There are a number of different stories that develop as you turn the house upside down. Bits of information found about mom and dad reveal that there is more going on beyond the perfect image put on display in the family portrait. As Sam’s story materializes, it’s clear she’s on an emotional roller coaster of her own.
And then there’s the late uncle Oscar: While he’s never shared the space with Kaitlin simultaneously, he was the previous owner of the home. Noises within the house emerge, seemingly when certain items are surveyed. Could that be the house settling, the wind outside, or is that Oscar typing away furiously on his keyboard? They are coincidences…aren’t they?
Stay For The Atmosphere
The classic horror elements are all present: You’re exploring an old house replete with areas that aren’t immediately accessible. There are hints that dark practices may have been initiated. Each new room renews the fear that someone…or something will be lunging at you from the darkness. Outside, a thunderstorm rages and won’t let up. At times it seems like the lightning strikes are underlining your discoveries.
Add all of this to your inability to place your loved ones, and an outcome that is ever-more bleak as it fleshes out, and you might find that you have to step back from the tale, even within the game’s short 3 hour playtime. Instruments of terror all chime in as the story unfolds, and it can take your mind to some dark places. That said, when all is said and done, the most shocking revelation is that the scariest bits of the game may not have come from the game at all…This weaving of psychologically unsettling and horrific elements is done with subtlety, and is brilliantly executed.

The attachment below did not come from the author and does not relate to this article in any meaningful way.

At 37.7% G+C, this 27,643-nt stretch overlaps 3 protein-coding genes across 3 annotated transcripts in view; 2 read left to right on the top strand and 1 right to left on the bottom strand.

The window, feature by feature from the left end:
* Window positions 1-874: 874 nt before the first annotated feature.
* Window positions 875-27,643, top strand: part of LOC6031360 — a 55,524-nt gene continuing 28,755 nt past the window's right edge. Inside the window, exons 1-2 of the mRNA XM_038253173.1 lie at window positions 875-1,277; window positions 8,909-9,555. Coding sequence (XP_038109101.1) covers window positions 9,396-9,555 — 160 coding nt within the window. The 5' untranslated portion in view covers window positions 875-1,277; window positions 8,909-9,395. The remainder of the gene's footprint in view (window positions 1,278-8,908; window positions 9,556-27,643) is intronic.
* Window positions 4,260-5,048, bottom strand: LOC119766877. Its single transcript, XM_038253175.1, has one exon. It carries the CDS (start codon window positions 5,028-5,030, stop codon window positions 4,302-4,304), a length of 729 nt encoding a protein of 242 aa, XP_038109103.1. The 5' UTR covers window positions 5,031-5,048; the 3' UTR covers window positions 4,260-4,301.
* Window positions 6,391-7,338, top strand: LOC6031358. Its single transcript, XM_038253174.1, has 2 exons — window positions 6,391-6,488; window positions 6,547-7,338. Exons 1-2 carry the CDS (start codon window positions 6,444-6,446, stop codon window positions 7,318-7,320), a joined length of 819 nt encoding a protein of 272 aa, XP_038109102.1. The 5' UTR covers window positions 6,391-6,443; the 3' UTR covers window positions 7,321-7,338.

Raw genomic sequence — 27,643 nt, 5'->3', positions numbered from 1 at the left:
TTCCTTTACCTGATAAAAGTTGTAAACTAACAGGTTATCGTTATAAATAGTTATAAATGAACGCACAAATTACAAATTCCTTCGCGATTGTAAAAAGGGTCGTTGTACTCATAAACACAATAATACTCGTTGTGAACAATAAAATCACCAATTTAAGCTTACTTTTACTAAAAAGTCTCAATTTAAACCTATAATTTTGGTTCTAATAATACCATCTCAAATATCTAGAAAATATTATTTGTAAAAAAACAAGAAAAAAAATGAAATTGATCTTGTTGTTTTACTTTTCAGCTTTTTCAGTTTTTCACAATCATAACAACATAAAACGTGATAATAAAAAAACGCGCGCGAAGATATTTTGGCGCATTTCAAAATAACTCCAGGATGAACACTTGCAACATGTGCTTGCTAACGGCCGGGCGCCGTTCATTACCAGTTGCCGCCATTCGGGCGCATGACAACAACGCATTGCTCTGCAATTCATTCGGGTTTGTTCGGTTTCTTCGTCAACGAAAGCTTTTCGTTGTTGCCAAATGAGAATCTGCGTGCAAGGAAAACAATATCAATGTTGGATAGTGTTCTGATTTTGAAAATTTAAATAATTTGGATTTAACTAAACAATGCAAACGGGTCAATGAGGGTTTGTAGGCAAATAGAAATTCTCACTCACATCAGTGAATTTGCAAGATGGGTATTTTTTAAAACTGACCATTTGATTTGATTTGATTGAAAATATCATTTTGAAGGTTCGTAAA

A Simpler Time?
The action all takes place on the 6th of June, 1995. Unfortunately, that means there’s no firing off a text message to put a swift end to this nightmare. Fullbright has done a remarkable job fortifying the illusion of the era within the house: the external answering machine, references to Street Fighter 2, Magic Eye images and episodes of the X-files are strewn throughout the seasoned manse, adding the soul of the “modern” family that currently calls the place home.